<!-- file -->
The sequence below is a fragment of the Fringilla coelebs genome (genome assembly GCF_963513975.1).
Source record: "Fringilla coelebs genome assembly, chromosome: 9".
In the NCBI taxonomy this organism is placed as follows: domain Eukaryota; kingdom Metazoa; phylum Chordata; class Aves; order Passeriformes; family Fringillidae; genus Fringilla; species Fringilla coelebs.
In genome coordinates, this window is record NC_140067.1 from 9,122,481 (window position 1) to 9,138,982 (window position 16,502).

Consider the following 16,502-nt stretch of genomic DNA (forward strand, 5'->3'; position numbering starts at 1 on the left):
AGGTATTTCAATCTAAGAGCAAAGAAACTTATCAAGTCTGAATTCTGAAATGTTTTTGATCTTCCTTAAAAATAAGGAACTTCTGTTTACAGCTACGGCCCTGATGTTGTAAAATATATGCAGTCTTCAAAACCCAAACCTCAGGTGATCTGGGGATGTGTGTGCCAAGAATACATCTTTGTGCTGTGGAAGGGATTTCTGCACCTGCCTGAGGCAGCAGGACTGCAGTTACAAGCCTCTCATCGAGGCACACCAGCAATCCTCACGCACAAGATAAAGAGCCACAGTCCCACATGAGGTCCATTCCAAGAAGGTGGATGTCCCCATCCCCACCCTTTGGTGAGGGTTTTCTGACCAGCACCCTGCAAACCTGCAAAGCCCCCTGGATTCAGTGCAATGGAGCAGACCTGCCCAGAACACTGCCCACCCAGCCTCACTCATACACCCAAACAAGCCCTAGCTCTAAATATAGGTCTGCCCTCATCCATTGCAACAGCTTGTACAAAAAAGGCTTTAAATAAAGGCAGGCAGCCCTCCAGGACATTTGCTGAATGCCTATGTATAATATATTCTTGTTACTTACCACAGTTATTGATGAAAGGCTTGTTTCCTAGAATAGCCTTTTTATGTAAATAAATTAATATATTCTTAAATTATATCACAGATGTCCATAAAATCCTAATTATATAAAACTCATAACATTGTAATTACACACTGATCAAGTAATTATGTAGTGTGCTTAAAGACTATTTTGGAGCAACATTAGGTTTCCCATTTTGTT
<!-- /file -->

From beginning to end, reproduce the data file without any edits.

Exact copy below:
The sequence below is a fragment of the Fringilla coelebs genome (genome assembly GCF_963513975.1).
Source record: "Fringilla coelebs genome assembly, chromosome: 9".
In the NCBI taxonomy this organism is placed as follows: domain Eukaryota; kingdom Metazoa; phylum Chordata; class Aves; order Passeriformes; family Fringillidae; genus Fringilla; species Fringilla coelebs.
In genome coordinates, this window is record NC_140067.1 from 9,122,481 (window position 1) to 9,138,982 (window position 16,502).

Consider the following 16,502-nt stretch of genomic DNA (forward strand, 5'->3'; position numbering starts at 1 on the left):
AGGTATTTCAATCTAAGAGCAAAGAAACTTATCAAGTCTGAATTCTGAAATGTTTTTGATCTTCCTTAAAAATAAGGAACTTCTGTTTACAGCTACGGCCCTGATGTTGTAAAATATATGCAGTCTTCAAAACCCAAACCTCAGGTGATCTGGGGATGTGTGTGCCAAGAATACATCTTTGTGCTGTGGAAGGGATTTCTGCACCTGCCTGAGGCAGCAGGACTGCAGTTACAAGCCTCTCATCGAGGCACACCAGCAATCCTCACGCACAAGATAAAGAGCCACAGTCCCACATGAGGTCCATTCCAAGAAGGTGGATGTCCCCATCCCCACCCTTTGGTGAGGGTTTTCTGACCAGCACCCTGCAAACCTGCAAAGCCCCCTGGATTCAGTGCAATGGAGCAGACCTGCCCAGAACACTGCCCACCCAGCCTCACTCATACACCCAAACAAGCCCTAGCTCTAAATATAGGTCTGCCCTCATCCATTGCAACAGCTTGTACAAAAAAGGCTTTAAATAAAGGCAGGCAGCCCTCCAGGACATTTGCTGAATGCCTATGTATAATATATTCTTGTTACTTACCACAGTTATTGATGAAAGGCTTGTTTCCTAGAATAGCCTTTTTATGTAAATAAATTAATATATTCTTAAATTATATCACAGATGTCCATAAAATCCTAATTATATAAAACTCATAACATTGTAATTACACACTGATCAAGTAATTATGTAGTGTGCTTAAAGACTATTTTGGAGCAACATTAGGTTTCCCATTTTGTT